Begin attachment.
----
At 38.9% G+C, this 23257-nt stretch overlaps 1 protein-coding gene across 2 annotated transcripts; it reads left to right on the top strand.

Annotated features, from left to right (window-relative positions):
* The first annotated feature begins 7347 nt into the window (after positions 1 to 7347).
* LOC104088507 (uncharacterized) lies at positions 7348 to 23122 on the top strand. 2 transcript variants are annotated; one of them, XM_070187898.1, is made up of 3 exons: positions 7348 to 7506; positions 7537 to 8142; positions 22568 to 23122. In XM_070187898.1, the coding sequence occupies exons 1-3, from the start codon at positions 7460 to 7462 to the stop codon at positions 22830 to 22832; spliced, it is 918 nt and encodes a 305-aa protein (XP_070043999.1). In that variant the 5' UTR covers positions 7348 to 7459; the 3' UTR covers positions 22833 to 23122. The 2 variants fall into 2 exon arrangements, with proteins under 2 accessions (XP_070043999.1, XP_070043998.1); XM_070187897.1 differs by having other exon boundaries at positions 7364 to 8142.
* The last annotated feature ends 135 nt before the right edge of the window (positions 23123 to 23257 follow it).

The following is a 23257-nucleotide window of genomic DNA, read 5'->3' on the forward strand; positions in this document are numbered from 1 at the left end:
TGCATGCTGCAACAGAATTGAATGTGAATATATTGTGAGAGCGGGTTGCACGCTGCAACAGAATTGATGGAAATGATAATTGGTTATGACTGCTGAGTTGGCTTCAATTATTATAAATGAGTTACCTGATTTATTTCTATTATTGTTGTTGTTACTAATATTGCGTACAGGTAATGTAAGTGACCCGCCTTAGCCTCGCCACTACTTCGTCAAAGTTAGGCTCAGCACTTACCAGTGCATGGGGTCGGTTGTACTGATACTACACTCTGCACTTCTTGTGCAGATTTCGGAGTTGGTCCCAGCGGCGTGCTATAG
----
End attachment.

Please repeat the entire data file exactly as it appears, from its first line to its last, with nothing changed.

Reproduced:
At 38.9% G+C, this 23257-nt stretch overlaps 1 protein-coding gene across 2 annotated transcripts; it reads left to right on the top strand.

Annotated features, from left to right (window-relative positions):
* The first annotated feature begins 7347 nt into the window (after positions 1 to 7347).
* LOC104088507 (uncharacterized) lies at positions 7348 to 23122 on the top strand. 2 transcript variants are annotated; one of them, XM_070187898.1, is made up of 3 exons: positions 7348 to 7506; positions 7537 to 8142; positions 22568 to 23122. In XM_070187898.1, the coding sequence occupies exons 1-3, from the start codon at positions 7460 to 7462 to the stop codon at positions 22830 to 22832; spliced, it is 918 nt and encodes a 305-aa protein (XP_070043999.1). In that variant the 5' UTR covers positions 7348 to 7459; the 3' UTR covers positions 22833 to 23122. The 2 variants fall into 2 exon arrangements, with proteins under 2 accessions (XP_070043999.1, XP_070043998.1); XM_070187897.1 differs by having other exon boundaries at positions 7364 to 8142.
* The last annotated feature ends 135 nt before the right edge of the window (positions 23123 to 23257 follow it).

The following is a 23257-nucleotide window of genomic DNA, read 5'->3' on the forward strand; positions in this document are numbered from 1 at the left end:
TGCATGCTGCAACAGAATTGAATGTGAATATATTGTGAGAGCGGGTTGCACGCTGCAACAGAATTGATGGAAATGATAATTGGTTATGACTGCTGAGTTGGCTTCAATTATTATAAATGAGTTACCTGATTTATTTCTATTATTGTTGTTGTTACTAATATTGCGTACAGGTAATGTAAGTGACCCGCCTTAGCCTCGCCACTACTTCGTCAAAGTTAGGCTCAGCACTTACCAGTGCATGGGGTCGGTTGTACTGATACTACACTCTGCACTTCTTGTGCAGATTTCGGAGTTGGTCCCAGCGGCGTGCTATAG